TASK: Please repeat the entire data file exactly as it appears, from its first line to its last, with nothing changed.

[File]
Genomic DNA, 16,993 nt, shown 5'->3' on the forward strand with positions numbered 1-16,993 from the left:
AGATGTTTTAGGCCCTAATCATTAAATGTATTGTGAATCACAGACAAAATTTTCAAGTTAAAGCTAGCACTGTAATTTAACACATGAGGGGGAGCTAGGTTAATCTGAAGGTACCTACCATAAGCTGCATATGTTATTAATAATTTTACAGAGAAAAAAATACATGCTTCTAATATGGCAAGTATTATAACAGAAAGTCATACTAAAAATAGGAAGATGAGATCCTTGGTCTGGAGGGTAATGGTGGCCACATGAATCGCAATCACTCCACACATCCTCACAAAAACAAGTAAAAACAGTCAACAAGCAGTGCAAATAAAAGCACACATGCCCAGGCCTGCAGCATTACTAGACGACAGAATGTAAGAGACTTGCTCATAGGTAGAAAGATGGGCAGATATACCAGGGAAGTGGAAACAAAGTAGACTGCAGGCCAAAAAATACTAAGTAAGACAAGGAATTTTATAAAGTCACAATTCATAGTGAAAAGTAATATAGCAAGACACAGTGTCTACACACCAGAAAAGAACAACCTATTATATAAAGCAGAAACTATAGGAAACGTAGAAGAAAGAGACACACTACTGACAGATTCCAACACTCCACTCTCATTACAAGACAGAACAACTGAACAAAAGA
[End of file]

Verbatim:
Genomic DNA, 16,993 nt, shown 5'->3' on the forward strand with positions numbered 1-16,993 from the left:
AGATGTTTTAGGCCCTAATCATTAAATGTATTGTGAATCACAGACAAAATTTTCAAGTTAAAGCTAGCACTGTAATTTAACACATGAGGGGGAGCTAGGTTAATCTGAAGGTACCTACCATAAGCTGCATATGTTATTAATAATTTTACAGAGAAAAAAATACATGCTTCTAATATGGCAAGTATTATAACAGAAAGTCATACTAAAAATAGGAAGATGAGATCCTTGGTCTGGAGGGTAATGGTGGCCACATGAATCGCAATCACTCCACACATCCTCACAAAAACAAGTAAAAACAGTCAACAAGCAGTGCAAATAAAAGCACACATGCCCAGGCCTGCAGCATTACTAGACGACAGAATGTAAGAGACTTGCTCATAGGTAGAAAGATGGGCAGATATACCAGGGAAGTGGAAACAAAGTAGACTGCAGGCCAAAAAATACTAAGTAAGACAAGGAATTTTATAAAGTCACAATTCATAGTGAAAAGTAATATAGCAAGACACAGTGTCTACACACCAGAAAAGAACAACCTATTATATAAAGCAGAAACTATAGGAAACGTAGAAGAAAGAGACACACTACTGACAGATTCCAACACTCCACTCTCATTACAAGACAGAACAACTGAACAAAAGA